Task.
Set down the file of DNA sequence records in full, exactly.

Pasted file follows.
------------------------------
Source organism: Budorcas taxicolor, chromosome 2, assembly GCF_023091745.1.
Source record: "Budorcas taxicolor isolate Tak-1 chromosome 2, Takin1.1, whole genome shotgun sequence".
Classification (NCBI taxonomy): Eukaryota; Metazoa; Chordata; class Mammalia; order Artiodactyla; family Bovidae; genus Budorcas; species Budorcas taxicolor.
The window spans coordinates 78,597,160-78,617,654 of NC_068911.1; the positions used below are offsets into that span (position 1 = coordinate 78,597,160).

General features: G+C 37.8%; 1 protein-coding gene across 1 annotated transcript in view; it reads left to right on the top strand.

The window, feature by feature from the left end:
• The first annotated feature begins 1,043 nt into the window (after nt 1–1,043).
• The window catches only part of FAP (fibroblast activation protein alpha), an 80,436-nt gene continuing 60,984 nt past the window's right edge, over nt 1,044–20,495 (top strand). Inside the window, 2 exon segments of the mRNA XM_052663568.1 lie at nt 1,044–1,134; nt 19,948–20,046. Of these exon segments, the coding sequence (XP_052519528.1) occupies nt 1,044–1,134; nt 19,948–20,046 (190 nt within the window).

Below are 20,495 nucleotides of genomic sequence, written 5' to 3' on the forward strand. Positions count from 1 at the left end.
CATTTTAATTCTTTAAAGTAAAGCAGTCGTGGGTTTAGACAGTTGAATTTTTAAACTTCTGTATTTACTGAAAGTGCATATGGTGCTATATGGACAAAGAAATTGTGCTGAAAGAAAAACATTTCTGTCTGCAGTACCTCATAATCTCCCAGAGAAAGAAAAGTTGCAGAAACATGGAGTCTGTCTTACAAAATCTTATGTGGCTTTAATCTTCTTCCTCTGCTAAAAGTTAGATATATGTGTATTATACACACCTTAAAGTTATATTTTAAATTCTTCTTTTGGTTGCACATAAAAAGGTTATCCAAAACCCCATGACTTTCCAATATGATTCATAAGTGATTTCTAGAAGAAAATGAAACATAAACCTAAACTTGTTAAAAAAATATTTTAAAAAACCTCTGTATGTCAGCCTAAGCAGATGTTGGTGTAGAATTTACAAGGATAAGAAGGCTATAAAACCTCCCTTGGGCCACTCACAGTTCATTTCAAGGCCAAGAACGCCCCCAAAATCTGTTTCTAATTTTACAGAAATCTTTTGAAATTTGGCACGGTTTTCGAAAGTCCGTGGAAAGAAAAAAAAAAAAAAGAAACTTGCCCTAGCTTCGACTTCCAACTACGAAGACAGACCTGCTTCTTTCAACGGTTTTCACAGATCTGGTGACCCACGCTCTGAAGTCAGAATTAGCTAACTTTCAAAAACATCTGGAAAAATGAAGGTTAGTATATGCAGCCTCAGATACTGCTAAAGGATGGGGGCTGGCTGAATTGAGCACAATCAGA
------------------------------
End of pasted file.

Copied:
Source organism: Budorcas taxicolor, chromosome 2, assembly GCF_023091745.1.
Source record: "Budorcas taxicolor isolate Tak-1 chromosome 2, Takin1.1, whole genome shotgun sequence".
Classification (NCBI taxonomy): Eukaryota; Metazoa; Chordata; class Mammalia; order Artiodactyla; family Bovidae; genus Budorcas; species Budorcas taxicolor.
The window spans coordinates 78,597,160-78,617,654 of NC_068911.1; the positions used below are offsets into that span (position 1 = coordinate 78,597,160).

General features: G+C 37.8%; 1 protein-coding gene across 1 annotated transcript in view; it reads left to right on the top strand.

The window, feature by feature from the left end:
• The first annotated feature begins 1,043 nt into the window (after nt 1–1,043).
• The window catches only part of FAP (fibroblast activation protein alpha), an 80,436-nt gene continuing 60,984 nt past the window's right edge, over nt 1,044–20,495 (top strand). Inside the window, 2 exon segments of the mRNA XM_052663568.1 lie at nt 1,044–1,134; nt 19,948–20,046. Of these exon segments, the coding sequence (XP_052519528.1) occupies nt 1,044–1,134; nt 19,948–20,046 (190 nt within the window).

Below are 20,495 nucleotides of genomic sequence, written 5' to 3' on the forward strand. Positions count from 1 at the left end.
CATTTTAATTCTTTAAAGTAAAGCAGTCGTGGGTTTAGACAGTTGAATTTTTAAACTTCTGTATTTACTGAAAGTGCATATGGTGCTATATGGACAAAGAAATTGTGCTGAAAGAAAAACATTTCTGTCTGCAGTACCTCATAATCTCCCAGAGAAAGAAAAGTTGCAGAAACATGGAGTCTGTCTTACAAAATCTTATGTGGCTTTAATCTTCTTCCTCTGCTAAAAGTTAGATATATGTGTATTATACACACCTTAAAGTTATATTTTAAATTCTTCTTTTGGTTGCACATAAAAAGGTTATCCAAAACCCCATGACTTTCCAATATGATTCATAAGTGATTTCTAGAAGAAAATGAAACATAAACCTAAACTTGTTAAAAAAATATTTTAAAAAACCTCTGTATGTCAGCCTAAGCAGATGTTGGTGTAGAATTTACAAGGATAAGAAGGCTATAAAACCTCCCTTGGGCCACTCACAGTTCATTTCAAGGCCAAGAACGCCCCCAAAATCTGTTTCTAATTTTACAGAAATCTTTTGAAATTTGGCACGGTTTTCGAAAGTCCGTGGAAAGAAAAAAAAAAAAAAGAAACTTGCCCTAGCTTCGACTTCCAACTACGAAGACAGACCTGCTTCTTTCAACGGTTTTCACAGATCTGGTGACCCACGCTCTGAAGTCAGAATTAGCTAACTTTCAAAAACATCTGGAAAAATGAAGGTTAGTATATGCAGCCTCAGATACTGCTAAAGGATGGGGGCTGGCTGAATTGAGCACAATCAGA